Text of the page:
Wenqing Xu, Watts, Evelyn
One of the critical factors to control harmful bacteria in food is controlling temperature.
We often refer to it simply as “keep hot foods hot and cold foods cold.”
Harmful bacteria multiply rapidly in the temperature “danger zone” between 40 and 140 degrees Fahrenheit.
The only way to know the accurate temperature is to use a thermometer.
There are different types of thermometers for different tasks.
Also known as tip-sensitive thermometer.
Contains a semiconductor in the tip to measure temperature.
Takes roughly 10 seconds to show the accurate temperature on the digital display.
Can measure the temperature of thin foods and thick foods. Place at the thickest part.
Some models can be calibrated, some cannot. Check manufacturer’s instructions.
Can be used for meat, poultry and egg dishes or combination dishes, such as casseroles.
Not designed to remain in the food during cooking.
Designed to remain in the food while it is cooking in the oven.
Normally used for large foods, such as turkeys.
Constantly shows the temperature of the food while it is cooking.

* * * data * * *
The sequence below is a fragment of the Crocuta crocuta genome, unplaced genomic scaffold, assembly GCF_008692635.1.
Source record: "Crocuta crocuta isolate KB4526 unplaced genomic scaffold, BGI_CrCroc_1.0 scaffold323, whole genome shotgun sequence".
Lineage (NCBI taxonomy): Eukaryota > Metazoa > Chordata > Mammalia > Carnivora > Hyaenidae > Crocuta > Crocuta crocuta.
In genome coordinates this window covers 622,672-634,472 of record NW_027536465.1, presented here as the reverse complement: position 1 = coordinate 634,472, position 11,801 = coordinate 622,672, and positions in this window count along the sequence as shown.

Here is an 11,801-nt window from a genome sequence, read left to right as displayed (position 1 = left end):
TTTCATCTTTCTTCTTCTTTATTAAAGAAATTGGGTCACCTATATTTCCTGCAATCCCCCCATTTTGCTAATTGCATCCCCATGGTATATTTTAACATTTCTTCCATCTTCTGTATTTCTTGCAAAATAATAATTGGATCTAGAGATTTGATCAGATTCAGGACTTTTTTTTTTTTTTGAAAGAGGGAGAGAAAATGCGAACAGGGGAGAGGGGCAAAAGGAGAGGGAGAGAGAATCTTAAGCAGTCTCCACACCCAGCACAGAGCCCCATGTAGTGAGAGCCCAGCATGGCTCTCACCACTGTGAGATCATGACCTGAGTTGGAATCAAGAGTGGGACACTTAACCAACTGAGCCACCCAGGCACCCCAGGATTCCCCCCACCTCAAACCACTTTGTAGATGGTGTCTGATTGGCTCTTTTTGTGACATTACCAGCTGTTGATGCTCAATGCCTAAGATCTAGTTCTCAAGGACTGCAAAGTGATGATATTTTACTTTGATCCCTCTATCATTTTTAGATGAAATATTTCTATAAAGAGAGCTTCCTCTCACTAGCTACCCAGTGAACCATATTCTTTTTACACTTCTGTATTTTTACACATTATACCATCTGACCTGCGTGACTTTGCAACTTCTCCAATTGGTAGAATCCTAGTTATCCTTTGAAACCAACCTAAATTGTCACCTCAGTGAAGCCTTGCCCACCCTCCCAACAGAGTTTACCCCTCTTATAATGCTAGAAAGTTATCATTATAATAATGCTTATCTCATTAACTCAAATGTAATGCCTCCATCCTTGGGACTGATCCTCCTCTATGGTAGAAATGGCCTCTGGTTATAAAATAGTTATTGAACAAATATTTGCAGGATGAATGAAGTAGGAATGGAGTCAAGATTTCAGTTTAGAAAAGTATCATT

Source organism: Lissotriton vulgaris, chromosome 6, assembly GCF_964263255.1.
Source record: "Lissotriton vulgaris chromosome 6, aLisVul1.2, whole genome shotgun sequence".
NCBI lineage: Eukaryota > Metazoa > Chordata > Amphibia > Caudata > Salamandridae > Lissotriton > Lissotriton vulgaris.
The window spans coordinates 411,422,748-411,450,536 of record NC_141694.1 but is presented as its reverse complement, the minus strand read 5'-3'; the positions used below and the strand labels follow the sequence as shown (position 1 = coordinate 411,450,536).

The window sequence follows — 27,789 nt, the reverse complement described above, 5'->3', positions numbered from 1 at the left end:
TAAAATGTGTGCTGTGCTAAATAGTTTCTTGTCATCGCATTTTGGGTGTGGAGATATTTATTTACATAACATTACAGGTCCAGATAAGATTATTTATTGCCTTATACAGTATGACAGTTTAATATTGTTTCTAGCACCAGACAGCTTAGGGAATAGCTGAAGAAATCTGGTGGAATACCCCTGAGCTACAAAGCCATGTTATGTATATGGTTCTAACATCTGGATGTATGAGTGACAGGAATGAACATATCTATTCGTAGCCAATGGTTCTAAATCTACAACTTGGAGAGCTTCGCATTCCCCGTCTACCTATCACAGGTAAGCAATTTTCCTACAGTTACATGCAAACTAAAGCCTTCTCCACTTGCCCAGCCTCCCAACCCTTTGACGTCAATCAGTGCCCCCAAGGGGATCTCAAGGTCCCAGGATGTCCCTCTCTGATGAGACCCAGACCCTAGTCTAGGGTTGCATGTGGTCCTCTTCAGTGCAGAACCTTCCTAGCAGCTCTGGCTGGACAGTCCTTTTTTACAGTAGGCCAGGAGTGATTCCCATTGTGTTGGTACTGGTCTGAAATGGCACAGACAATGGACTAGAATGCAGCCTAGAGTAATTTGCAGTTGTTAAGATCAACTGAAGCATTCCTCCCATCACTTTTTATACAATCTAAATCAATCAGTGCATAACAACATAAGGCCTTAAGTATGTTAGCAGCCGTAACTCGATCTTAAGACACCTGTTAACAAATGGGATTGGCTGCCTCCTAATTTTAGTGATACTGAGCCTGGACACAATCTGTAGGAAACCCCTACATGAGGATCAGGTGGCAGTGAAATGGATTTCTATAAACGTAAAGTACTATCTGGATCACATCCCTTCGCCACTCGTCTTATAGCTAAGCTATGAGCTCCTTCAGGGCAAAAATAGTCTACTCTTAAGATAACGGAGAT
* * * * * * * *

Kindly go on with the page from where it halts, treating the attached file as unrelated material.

Some models can be calibrated, some cannot.
If not left in the food while cooking, they can take as long as 1 to 2 minutes to read the correct temperature.
No direct contact with foods. Reduce risk of cross-contamination.
Only measures surface temperatures and not internal temperatures.
Often used to measure temperatures of cooking surfaces, for example, measuring the pan temperature before searing a steak.
Cannot be calibrated.
Not accurate when there is smoke, fog or steam, or when the background temperature is too high.
Can be left in the oven to verify that the oven is heating to the desired temperatures.
Test your oven temperature periodically.
It is important to monitor the temperature of refrigerators and freezers.
Refrigerators should maintain a temperature of 40 F or below. Freezers should maintain a temperature of 0 F or below.
Critical in a power outage. When the power comes back on, if the refrigerator or freezer is 40 F or below, the safety of food may not be affected.
United States Department of Agriculture Food Safety and Inspection Service (USDA-FSIS). 2011. Kitchen Thermometers.
United States Department of Agriculture Food Safety and Inspection Service (USDA-FSIS). 2013. Thermometers & Food Safety.
United States Department of Agriculture Food Safety and Inspection Service (USDA-FSIS). 2013. Thermy: Types of Food Thermometers.